When meeting with boards, one of the things that I inevitably hear they are struggling with is what to do about the owners that simply don’t pay. This has always been a problem and with the downturn in the economy it’s just gotten worse. While there is no sure fire way to make everyone pay on time, the board can certainly take some steps to encourage owners to pay while allowing recourse for those who don’t. Boards should first look to their governing documents to find out what is already laid out for delinquencies. When are the assessments due and how long is the grace period? Are there provisions for late fees or interest? If so, the board already has a good backbone for enforcement. If not, there are provisions in ORS 94 and ORS 100 that allows associations to impose reasonable late fees and interest against account that are past due. Also per ORS, owners are personally liable for all assessments imposed.When the board has the basic information, the next step is to formally adopt a payment resolution that provides all of this information in a written form to all owners. For more information about this resolution, please see my article entitled, “Resolutions!” posted on November 10, 2011. It is prudent to have an expert in this field prepare the resolution for the board (the HOA’s attorney or community manager are best suited to this task). This resolution, once adopted, should be sent to all owners of record before any new enforcement steps are undertaken.
At this point, the best thing the board (or the management company) can do is follow the steps outlined in the resolution exactly. If the assessments are due on the 1st day of each month and late if not received by the 10th day of that month, then within the next few days follow up should be done. At minimum, a statement should be send (via first class mail) showing the assessment, late fee, and any other penalties that the payment resolution provides for. This statement should also include contact information - phone number, e-mail address - in addition to the payment remittance address, in case the owner has a question about the delinquency. Owners are entitled to understand their account and any charges on it, so it’s better to make it easier for them to get their questions answered.
If owners continue not to pay, eventually the board will have to get a law firm involved. Boards should talk to their law firm to determine if they do collections, and if so how they are compensated for their work. Some firms bill as they go, so the association pays the legal charges up front and then is reimbursed those costs by the delinquent owner when s/he brings the account current. Other firms will do the work and not charge the association anything up front but simply collect it from the owner as part of the delinquency. Both arrangements have their advantages and disadvantages, so if the board doesn’t already have a relationship with a law firm (which it should; it’s better to know an attorney and not need him/or then suddenly discover one is needed and have no idea who to contact), both options should be explored to determine which will be best for the association.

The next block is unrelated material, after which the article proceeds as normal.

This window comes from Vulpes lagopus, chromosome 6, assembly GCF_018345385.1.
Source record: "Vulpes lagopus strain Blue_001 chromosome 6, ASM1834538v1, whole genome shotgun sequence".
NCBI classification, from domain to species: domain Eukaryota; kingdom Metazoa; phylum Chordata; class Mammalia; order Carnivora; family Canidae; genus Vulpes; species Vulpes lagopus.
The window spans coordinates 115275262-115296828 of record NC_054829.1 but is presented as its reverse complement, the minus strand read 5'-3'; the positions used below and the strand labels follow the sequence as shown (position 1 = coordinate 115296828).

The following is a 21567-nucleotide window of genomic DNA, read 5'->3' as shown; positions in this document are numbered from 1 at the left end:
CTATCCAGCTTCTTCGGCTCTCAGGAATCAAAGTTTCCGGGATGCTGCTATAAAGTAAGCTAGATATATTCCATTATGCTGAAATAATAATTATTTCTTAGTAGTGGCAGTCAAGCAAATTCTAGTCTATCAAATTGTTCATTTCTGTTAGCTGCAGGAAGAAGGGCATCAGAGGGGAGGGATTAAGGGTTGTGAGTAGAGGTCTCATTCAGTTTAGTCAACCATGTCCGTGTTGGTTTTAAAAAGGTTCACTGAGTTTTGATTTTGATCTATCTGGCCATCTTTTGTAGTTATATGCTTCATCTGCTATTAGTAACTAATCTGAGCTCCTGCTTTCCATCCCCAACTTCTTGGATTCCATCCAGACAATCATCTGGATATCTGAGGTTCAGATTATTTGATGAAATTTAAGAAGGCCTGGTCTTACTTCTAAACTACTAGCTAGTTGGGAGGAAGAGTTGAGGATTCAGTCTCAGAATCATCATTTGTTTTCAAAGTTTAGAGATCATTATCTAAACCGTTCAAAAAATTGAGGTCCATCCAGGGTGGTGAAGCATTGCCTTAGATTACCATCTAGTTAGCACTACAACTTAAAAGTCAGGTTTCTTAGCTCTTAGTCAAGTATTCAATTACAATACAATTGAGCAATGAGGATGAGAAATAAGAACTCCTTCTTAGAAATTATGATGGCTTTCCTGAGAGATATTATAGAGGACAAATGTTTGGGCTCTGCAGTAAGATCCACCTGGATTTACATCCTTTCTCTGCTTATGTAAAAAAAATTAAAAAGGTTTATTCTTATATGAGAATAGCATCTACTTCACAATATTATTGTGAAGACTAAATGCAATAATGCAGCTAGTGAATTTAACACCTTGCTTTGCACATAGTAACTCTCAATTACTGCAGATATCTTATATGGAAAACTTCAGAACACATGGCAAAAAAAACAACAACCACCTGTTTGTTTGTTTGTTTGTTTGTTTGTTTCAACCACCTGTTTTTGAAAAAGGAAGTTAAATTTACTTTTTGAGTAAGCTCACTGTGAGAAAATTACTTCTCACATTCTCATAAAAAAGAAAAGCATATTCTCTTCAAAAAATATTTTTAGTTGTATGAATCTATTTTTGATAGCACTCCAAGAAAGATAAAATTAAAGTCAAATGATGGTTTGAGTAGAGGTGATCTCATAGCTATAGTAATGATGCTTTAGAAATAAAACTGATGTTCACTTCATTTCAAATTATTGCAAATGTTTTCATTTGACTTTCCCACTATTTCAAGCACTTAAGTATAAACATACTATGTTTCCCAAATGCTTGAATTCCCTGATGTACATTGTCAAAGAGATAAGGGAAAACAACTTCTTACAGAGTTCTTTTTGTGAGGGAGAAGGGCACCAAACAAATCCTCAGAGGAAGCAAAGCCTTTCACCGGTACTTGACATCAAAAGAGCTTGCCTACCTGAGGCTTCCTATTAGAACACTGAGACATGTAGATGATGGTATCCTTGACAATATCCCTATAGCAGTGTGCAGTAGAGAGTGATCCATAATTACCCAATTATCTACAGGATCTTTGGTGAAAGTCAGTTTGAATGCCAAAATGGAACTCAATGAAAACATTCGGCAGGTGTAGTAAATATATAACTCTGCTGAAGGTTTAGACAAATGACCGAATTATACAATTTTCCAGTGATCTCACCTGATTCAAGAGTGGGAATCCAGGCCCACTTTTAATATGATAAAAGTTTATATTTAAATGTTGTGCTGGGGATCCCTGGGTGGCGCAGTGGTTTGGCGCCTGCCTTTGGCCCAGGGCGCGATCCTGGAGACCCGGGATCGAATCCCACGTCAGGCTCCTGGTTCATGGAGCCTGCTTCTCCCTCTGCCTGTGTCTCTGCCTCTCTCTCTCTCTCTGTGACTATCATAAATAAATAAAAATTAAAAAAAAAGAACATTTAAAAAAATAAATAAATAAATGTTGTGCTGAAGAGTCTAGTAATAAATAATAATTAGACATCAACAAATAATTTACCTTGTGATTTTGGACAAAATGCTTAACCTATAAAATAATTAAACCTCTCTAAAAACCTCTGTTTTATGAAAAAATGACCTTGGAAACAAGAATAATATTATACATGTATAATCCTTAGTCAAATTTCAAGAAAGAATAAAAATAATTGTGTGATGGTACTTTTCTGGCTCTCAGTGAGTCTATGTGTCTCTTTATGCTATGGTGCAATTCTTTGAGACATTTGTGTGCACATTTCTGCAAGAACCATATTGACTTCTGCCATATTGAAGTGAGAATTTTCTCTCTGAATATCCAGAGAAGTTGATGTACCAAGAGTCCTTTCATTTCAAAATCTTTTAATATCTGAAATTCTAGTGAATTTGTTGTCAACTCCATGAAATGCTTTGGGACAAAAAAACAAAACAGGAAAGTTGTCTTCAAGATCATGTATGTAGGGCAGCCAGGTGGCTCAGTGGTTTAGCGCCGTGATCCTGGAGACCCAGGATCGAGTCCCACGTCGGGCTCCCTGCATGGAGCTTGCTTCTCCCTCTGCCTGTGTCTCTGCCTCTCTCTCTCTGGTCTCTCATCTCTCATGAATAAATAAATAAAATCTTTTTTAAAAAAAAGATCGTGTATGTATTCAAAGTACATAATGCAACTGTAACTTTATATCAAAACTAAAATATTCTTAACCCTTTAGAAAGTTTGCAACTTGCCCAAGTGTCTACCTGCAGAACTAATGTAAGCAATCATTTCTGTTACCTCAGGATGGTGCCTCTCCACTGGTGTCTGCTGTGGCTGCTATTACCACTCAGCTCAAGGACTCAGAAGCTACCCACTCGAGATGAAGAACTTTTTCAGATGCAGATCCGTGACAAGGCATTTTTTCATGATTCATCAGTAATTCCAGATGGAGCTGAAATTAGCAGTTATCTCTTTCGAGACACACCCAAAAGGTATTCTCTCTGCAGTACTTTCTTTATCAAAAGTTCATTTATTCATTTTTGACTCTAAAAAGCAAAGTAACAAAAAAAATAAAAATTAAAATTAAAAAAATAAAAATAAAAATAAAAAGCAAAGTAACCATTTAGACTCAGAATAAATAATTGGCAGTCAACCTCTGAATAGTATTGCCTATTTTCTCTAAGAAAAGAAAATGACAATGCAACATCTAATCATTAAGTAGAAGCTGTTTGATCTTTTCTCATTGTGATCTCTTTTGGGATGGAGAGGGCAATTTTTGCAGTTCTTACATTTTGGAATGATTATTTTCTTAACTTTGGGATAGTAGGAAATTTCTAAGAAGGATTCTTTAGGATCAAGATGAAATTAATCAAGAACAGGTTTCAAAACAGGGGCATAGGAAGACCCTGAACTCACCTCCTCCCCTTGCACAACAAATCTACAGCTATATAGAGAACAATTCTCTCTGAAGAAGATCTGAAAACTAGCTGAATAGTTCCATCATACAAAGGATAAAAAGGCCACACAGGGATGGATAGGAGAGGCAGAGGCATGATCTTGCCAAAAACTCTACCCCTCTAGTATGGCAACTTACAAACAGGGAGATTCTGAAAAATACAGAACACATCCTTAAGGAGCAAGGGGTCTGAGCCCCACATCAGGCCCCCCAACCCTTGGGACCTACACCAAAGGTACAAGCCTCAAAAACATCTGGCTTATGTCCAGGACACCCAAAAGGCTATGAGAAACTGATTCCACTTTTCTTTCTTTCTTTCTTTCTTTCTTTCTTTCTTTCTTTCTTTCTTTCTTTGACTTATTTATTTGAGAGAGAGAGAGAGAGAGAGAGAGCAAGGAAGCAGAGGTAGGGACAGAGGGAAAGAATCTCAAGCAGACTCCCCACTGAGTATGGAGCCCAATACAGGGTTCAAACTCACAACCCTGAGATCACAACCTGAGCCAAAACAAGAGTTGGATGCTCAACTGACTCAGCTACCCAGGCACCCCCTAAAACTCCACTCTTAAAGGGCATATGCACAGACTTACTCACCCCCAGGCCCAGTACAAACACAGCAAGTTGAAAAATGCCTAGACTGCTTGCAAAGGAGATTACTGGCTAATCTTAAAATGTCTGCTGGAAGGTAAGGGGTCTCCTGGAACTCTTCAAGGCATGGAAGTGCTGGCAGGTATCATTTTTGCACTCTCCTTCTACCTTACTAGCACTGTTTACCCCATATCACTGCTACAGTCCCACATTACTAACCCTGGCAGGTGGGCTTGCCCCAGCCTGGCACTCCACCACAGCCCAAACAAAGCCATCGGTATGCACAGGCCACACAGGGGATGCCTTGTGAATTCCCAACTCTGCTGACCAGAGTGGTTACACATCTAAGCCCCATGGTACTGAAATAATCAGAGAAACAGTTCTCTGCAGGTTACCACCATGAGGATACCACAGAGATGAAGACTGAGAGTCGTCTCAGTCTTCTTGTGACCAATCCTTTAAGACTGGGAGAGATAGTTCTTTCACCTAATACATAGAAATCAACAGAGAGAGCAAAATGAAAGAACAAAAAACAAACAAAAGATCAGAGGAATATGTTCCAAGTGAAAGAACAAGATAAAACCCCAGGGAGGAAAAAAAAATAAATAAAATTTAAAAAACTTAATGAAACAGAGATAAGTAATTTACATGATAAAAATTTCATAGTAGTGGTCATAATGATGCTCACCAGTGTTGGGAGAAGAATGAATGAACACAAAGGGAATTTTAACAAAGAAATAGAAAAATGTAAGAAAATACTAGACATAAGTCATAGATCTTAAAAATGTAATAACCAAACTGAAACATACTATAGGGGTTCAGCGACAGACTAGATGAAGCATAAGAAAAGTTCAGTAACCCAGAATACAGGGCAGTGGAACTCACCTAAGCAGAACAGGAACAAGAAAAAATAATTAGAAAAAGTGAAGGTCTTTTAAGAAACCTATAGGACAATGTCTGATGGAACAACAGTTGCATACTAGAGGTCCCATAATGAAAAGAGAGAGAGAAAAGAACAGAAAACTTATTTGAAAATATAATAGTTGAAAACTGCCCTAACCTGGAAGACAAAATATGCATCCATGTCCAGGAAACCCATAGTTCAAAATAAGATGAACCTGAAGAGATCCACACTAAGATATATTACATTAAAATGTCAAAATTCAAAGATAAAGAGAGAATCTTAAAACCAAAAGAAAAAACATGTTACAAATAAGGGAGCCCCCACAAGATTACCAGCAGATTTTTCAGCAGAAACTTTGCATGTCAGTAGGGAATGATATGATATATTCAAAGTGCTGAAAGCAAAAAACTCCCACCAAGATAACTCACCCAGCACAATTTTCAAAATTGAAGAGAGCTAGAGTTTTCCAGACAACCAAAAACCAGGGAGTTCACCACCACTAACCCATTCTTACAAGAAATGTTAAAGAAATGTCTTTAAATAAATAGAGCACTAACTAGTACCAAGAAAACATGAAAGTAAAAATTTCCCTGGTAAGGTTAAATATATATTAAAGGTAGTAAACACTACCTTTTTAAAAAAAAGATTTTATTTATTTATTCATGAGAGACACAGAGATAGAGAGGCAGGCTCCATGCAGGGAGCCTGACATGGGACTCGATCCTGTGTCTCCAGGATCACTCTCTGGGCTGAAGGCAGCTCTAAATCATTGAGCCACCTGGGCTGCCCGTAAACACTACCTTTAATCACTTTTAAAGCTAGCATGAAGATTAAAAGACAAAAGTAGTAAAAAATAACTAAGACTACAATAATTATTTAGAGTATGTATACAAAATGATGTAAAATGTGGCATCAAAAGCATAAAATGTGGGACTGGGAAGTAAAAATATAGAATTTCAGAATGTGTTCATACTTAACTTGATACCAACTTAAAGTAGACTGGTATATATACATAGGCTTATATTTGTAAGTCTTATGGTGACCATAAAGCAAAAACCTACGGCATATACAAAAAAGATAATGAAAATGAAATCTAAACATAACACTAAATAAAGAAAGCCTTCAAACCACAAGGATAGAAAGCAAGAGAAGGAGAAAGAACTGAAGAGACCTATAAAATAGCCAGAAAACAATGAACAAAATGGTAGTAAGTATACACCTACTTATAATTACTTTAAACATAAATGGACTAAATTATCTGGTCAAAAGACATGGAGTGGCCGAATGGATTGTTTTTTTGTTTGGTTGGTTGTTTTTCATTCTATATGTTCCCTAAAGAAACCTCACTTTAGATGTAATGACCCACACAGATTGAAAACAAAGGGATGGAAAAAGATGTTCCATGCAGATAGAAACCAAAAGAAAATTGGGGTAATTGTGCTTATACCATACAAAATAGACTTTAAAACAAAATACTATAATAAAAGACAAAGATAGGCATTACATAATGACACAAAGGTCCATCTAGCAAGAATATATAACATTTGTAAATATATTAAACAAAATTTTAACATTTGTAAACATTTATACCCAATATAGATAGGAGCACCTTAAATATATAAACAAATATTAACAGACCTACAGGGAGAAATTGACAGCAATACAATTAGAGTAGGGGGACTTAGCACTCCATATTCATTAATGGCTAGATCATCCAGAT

Before the delinquent owner and his/her account are turned over to the law firm for collections, however, it is prudent to make one last attempt to collect the debt. Management companies like to call this a ten-day demand letter, and that’s exactly what it is: a letter that gives the owner ten days to pay his/her account in full before it is turned over to the attorney. This letter should always include the following language, “This letter is an attempt to collect a debt and any information obtained will be used for that purpose.” I also think it is prudent to include in the letter an opportunity for the owner to get on a payment plan, just in case s/he cannot pay the full amount due. This payment plan cannot simply be, “I’ll pay when I can.” A payment plan is a specific, written agreement, entered into by the owner and the association, that puts forth concrete deadlines that the owner must meet as well as the consequences for the failure to meet those requirements. For example, let’s say an owner is behind by $500 (including assessments, late fees, interest, etc.). A reasonable payment plan would be for that owner to pay the regular assessments on time and before the end of the month each month pay an additional $50. This payment plan would bring him/her current within 10 months. Once the payment terms have been worked out and are agreeable to both parties, a written agreement should be mailed (or e-mailed) to the owner, signed, and returned to the association. This agreement should also detail what will happen if the owner fails to make a payment as agreed upon (or goes into foreclosure); in that case, normally the account is immediately turned over to the law firm for collections. Likewise, the association should have a deadline on when the signed payment resolution should be returned by (10 days is generally considered reasonable) and the date it goes into effect. These things are necessary to protect the association's interests.
Boards should remember that, even though their fellow owners are their friends and neighbors, they are charged with a fiduciary duty, which in this context means that personal feelings and relationships can’t be allowed to get in the way of doing what is right for the association, and holding all owners responsible for returning their assessments.